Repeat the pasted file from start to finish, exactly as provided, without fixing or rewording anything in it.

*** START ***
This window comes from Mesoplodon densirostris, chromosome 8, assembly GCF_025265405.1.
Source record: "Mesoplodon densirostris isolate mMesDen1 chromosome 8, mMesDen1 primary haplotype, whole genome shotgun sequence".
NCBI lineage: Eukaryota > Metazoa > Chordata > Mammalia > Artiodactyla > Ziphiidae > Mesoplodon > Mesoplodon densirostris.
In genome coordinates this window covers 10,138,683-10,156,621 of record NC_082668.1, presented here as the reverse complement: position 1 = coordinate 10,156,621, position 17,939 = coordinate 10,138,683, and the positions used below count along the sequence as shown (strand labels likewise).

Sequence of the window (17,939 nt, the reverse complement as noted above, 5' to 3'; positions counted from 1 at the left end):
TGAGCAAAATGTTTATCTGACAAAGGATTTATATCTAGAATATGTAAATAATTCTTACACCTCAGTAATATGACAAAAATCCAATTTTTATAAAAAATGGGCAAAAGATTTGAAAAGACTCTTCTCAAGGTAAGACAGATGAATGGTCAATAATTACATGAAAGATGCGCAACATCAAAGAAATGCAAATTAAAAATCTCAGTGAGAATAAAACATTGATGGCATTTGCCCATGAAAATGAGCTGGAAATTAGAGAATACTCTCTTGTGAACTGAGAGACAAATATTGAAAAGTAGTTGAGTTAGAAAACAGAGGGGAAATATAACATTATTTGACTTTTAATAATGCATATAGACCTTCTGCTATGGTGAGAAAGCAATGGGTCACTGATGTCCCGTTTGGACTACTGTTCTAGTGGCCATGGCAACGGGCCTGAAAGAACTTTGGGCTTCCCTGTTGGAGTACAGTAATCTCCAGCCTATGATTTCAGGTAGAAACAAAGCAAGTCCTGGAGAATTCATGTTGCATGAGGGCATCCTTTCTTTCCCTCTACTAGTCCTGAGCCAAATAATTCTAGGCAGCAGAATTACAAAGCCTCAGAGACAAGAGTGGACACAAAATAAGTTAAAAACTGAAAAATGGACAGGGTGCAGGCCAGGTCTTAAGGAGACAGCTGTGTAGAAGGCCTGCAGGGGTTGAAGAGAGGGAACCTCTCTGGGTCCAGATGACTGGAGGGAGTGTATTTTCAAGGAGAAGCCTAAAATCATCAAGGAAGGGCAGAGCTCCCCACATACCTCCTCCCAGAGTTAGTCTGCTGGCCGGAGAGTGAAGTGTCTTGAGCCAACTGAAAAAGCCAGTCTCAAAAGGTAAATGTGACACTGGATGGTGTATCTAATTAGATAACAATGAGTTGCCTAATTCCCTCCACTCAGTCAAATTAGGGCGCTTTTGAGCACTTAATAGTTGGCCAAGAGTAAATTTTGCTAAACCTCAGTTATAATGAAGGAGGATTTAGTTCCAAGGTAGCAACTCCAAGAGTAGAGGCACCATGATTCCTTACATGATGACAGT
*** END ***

This window comes from Mesoplodon densirostris, chromosome 8, assembly GCF_025265405.1.
Source record: "Mesoplodon densirostris isolate mMesDen1 chromosome 8, mMesDen1 primary haplotype, whole genome shotgun sequence".
NCBI lineage: Eukaryota > Metazoa > Chordata > Mammalia > Artiodactyla > Ziphiidae > Mesoplodon > Mesoplodon densirostris.
In genome coordinates this window covers 10,138,683-10,156,621 of record NC_082668.1, presented here as the reverse complement: position 1 = coordinate 10,156,621, position 17,939 = coordinate 10,138,683, and the positions used below count along the sequence as shown (strand labels likewise).

Sequence of the window (17,939 nt, the reverse complement as noted above, 5' to 3'; positions counted from 1 at the left end):
TGAGCAAAATGTTTATCTGACAAAGGATTTATATCTAGAATATGTAAATAATTCTTACACCTCAGTAATATGACAAAAATCCAATTTTTATAAAAAATGGGCAAAAGATTTGAAAAGACTCTTCTCAAGGTAAGACAGATGAATGGTCAATAATTACATGAAAGATGCGCAACATCAAAGAAATGCAAATTAAAAATCTCAGTGAGAATAAAACATTGATGGCATTTGCCCATGAAAATGAGCTGGAAATTAGAGAATACTCTCTTGTGAACTGAGAGACAAATATTGAAAAGTAGTTGAGTTAGAAAACAGAGGGGAAATATAACATTATTTGACTTTTAATAATGCATATAGACCTTCTGCTATGGTGAGAAAGCAATGGGTCACTGATGTCCCGTTTGGACTACTGTTCTAGTGGCCATGGCAACGGGCCTGAAAGAACTTTGGGCTTCCCTGTTGGAGTACAGTAATCTCCAGCCTATGATTTCAGGTAGAAACAAAGCAAGTCCTGGAGAATTCATGTTGCATGAGGGCATCCTTTCTTTCCCTCTACTAGTCCTGAGCCAAATAATTCTAGGCAGCAGAATTACAAAGCCTCAGAGACAAGAGTGGACACAAAATAAGTTAAAAACTGAAAAATGGACAGGGTGCAGGCCAGGTCTTAAGGAGACAGCTGTGTAGAAGGCCTGCAGGGGTTGAAGAGAGGGAACCTCTCTGGGTCCAGATGACTGGAGGGAGTGTATTTTCAAGGAGAAGCCTAAAATCATCAAGGAAGGGCAGAGCTCCCCACATACCTCCTCCCAGAGTTAGTCTGCTGGCCGGAGAGTGAAGTGTCTTGAGCCAACTGAAAAAGCCAGTCTCAAAAGGTAAATGTGACACTGGATGGTGTATCTAATTAGATAACAATGAGTTGCCTAATTCCCTCCACTCAGTCAAATTAGGGCGCTTTTGAGCACTTAATAGTTGGCCAAGAGTAAATTTTGCTAAACCTCAGTTATAATGAAGGAGGATTTAGTTCCAAGGTAGCAACTCCAAGAGTAGAGGCACCATGATTCCTTACATGATGACAGT